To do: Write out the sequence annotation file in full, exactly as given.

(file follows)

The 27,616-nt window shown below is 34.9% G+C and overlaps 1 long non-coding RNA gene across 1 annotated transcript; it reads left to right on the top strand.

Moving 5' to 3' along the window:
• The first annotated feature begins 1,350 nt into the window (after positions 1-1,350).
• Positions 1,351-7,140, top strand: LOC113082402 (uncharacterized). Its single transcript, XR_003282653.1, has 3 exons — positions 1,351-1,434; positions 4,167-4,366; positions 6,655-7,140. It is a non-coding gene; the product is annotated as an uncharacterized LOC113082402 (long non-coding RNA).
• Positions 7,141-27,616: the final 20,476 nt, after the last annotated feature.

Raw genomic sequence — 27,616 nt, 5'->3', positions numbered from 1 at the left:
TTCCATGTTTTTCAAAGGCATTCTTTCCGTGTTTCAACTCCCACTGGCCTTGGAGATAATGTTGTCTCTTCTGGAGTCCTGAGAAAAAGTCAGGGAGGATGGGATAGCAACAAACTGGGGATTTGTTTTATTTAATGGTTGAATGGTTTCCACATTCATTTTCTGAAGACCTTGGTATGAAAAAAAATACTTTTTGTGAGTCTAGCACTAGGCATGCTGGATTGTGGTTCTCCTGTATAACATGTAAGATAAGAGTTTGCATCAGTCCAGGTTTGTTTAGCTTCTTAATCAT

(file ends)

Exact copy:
The 27,616-nt window shown below is 34.9% G+C and overlaps 1 long non-coding RNA gene across 1 annotated transcript; it reads left to right on the top strand.

Moving 5' to 3' along the window:
• The first annotated feature begins 1,350 nt into the window (after positions 1-1,350).
• Positions 1,351-7,140, top strand: LOC113082402 (uncharacterized). Its single transcript, XR_003282653.1, has 3 exons — positions 1,351-1,434; positions 4,167-4,366; positions 6,655-7,140. It is a non-coding gene; the product is annotated as an uncharacterized LOC113082402 (long non-coding RNA).
• Positions 7,141-27,616: the final 20,476 nt, after the last annotated feature.

Raw genomic sequence — 27,616 nt, 5'->3', positions numbered from 1 at the left:
TTCCATGTTTTTCAAAGGCATTCTTTCCGTGTTTCAACTCCCACTGGCCTTGGAGATAATGTTGTCTCTTCTGGAGTCCTGAGAAAAAGTCAGGGAGGATGGGATAGCAACAAACTGGGGATTTGTTTTATTTAATGGTTGAATGGTTTCCACATTCATTTTCTGAAGACCTTGGTATGAAAAAAAATACTTTTTGTGAGTCTAGCACTAGGCATGCTGGATTGTGGTTCTCCTGTATAACATGTAAGATAAGAGTTTGCATCAGTCCAGGTTTGTTTAGCTTCTTAATCAT